Falling Water

Falling Water

Incorporating public art into public spaces isn’t anything new. Hell, in the 16th Century during the Renaissance, artists were basically celebrities. They received massive commissions to produce pieces of art that enhanced public spaces. Now although the themes and styles have evolved; I mean Copenhagen basically has a statue dedicated to a military, royal or historic figure on every street corner. Public art has been a staple of solid public spaces throughout history.

The Edmonton context

Today, in a post-industrial world (at least in North America), art in public spaces is getting its own Renaissance. The City of Edmonton has been allocating 1% of its capital budget towards public art since 1991. Anyone who’s lived in Edmonton knows (and has an opinion) about the chrome balls stacked on the side of the Whitemud Freeway. Developers are even coming late to the party and installing public art into their developments with relative success. Being in the development industry, I can honestly say that the reasons for doing it miss the mark (people will pay more for houses with a public art installation nearby, rather than supporting and promoting local art and design), but regardless of the place in which their hearts are located, it’s nice to see.

Victoria Promenade

The 101 Avenue Promenade (officially called the Victoria Promenade), is a fantastic little pedestrian path the city of Edmonton built to enhance the Oliver neighbourhood. The Promenade is on a quiet residential street that overlooks the Victoria Golf Course and the river valley. It’s a boardwalk of sorts, featuring a number of lookouts and educational information about events and people famous to Edmonton. But that’s not all (read in infomercial host voice and level of enthusiasm). The Promenade’s path is wide enough to be multi-modal, and is part of a larger pedestrian network that connects two of Edmonton’s cooler projects; the Funicular and Blatchford.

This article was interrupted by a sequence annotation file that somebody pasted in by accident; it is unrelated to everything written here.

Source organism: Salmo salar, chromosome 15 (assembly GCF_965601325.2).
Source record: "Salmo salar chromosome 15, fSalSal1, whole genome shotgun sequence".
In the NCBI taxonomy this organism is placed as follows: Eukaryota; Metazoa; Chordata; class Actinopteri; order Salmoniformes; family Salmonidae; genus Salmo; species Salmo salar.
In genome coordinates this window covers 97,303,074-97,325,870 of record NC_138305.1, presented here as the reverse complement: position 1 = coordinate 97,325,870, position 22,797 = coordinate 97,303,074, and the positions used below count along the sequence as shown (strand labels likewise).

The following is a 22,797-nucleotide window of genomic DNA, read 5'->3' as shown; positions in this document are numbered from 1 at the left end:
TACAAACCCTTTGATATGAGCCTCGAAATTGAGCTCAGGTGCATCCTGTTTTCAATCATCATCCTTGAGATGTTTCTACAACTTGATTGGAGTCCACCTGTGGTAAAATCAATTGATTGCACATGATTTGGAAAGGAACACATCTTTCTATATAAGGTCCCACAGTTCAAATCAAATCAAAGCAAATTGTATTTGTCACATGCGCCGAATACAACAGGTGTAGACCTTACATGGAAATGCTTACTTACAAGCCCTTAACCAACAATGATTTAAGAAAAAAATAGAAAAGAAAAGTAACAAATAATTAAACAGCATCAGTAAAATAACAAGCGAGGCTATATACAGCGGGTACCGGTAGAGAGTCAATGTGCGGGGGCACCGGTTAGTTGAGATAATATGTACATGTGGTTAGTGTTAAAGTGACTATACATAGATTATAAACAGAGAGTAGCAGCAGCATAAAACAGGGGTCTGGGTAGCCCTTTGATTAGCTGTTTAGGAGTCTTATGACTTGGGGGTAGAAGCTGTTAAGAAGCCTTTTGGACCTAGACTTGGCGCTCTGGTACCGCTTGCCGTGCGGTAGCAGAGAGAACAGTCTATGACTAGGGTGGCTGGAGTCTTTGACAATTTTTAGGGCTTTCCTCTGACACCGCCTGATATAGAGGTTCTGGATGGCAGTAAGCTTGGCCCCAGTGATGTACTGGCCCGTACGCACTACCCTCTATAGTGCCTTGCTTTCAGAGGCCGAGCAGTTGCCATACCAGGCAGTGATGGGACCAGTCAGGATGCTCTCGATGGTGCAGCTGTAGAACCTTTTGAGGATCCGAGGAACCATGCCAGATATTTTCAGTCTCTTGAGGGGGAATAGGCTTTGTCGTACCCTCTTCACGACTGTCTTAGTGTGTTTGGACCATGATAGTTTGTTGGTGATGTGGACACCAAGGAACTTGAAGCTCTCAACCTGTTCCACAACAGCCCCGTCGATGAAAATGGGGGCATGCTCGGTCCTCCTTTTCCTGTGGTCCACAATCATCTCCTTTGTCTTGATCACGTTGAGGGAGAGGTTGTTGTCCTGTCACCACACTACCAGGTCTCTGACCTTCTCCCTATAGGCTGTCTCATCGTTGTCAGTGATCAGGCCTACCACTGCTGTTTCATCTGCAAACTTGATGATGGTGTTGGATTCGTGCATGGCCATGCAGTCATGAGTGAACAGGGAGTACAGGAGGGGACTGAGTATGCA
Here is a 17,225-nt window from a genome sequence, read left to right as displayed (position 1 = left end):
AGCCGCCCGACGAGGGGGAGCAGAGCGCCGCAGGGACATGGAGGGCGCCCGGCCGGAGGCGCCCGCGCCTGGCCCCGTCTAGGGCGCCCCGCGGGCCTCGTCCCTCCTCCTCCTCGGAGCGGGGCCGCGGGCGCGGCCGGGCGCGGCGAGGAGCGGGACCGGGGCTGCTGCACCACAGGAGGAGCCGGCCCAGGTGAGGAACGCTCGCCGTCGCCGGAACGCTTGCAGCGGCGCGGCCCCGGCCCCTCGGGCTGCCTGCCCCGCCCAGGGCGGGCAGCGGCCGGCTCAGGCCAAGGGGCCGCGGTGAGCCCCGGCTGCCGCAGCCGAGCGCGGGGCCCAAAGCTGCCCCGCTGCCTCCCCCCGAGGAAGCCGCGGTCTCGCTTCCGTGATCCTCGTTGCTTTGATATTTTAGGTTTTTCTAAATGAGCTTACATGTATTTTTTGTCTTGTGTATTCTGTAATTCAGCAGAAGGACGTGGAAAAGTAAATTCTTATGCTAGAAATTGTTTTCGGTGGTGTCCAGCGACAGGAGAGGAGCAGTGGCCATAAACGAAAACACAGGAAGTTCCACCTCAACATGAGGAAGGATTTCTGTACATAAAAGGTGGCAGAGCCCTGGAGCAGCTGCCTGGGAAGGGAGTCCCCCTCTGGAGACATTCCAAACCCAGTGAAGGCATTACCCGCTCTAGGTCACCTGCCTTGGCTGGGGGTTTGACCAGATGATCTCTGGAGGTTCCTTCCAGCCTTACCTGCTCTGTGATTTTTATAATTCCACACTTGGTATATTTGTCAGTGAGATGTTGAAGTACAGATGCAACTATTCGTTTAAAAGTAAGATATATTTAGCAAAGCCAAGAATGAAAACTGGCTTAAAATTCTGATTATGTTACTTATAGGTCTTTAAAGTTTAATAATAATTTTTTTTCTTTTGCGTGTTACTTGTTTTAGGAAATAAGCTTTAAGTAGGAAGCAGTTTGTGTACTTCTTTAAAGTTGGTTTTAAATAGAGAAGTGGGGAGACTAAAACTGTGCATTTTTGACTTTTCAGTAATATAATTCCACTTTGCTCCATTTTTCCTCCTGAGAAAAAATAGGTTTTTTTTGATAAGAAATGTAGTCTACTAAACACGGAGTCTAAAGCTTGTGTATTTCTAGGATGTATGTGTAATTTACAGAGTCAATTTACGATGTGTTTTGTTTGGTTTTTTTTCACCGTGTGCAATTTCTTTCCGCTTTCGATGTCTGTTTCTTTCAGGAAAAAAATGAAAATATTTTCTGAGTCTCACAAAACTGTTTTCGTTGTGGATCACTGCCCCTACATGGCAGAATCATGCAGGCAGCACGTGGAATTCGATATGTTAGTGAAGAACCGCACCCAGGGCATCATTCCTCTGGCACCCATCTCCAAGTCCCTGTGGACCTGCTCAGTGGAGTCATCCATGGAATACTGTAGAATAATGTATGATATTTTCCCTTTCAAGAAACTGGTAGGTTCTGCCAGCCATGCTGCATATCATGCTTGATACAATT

high aerial - landmarks

It achieves this through the creation of a pedestrian pathway that used to be a rail corridor. How cool is that? There seems to be a few of these around town.

context map of rail and former rail lines

I like Google Earth for things like this. Here it shows the evolution taking place as pedestrians overtake the train through this corridor.

Both the Funicular and Blatchford deserve their own posts, so I won’t talk about them at length. However, I am going to say if you don’t know about them you can read about them here and here.

Where was I?

Art with function

Right, so you know what kind of public art I think is the best? Functional. For me it’s more than just staring at art and silently pretending to understand it. That makes me too insecure to enjoy it, since I’m wondering if I’m smart enough to comprehend the message (I’m not). I’d rather get engaged in some other tactile way. Along the Promenade there are four lookouts, each placed at the end of a street and featuring an art installation. They are represented by yellow dots in the image below. Three of them have educational pieces, with statues and writeups about the history of that particular location, view and figure.

3D Plan - highlight

If I may sidebar one more time, how great is it that you can review stretches of road on Google? The Promenade has four 5-star reviews, with this post it’s probably approaching ‘trending’ status.

the Victoria Promenade, facing east

Here is one of the installations, statues of historical Edmontonians and information on the historic neighbourhood of Oliver:

educational reading material along guardrails as public art

Personal Opinion

By placing art installations that require getting close to enjoy, people walking by are enticed to stop, check it out and enjoy the views. Too often pedestrian paths are too linear and have long sections between rest points. On top of that, the rest points often just feature a bench and not much else. It doesn’t give people a reason to stop and sit; thereby eliminating the usefulness of the rest point. Put up something that makes people stop, in my opinion. Now we’re talking about really utilizing the space to the best of its intentions.

Falling Water

The best installation of the bunch though is the lookout on the furthest east side of the Promenade. It’s a busy intersection, as cars are moving past it going in and out of downtown. Pedestrian activity is high with connections to the river valley and downtown converging on this point. This is where the following piece of art is located.

falling water as public art

I bet you expected more, I can almost see it on your face.

Pretty simple, right? But it’s a perfect fit for that spot, beyond the obvious fun it presents on a hot summer day. Falling water is noisy. It naturally attracts people to it – you can hear it before you see it in some circumstances. It gets people onto the Promenade to check it out. Secondly, it blocks the noise coming from vehicular traffic and people talking. When standing next to it you almost forget you’re next to a busy street. You can have private conversations while being near it without worrying about other people hearing you. Lastly, the sound of falling water is therapeutic.

As far as public art goes, in terms of location and function, this is in the perfect spot.


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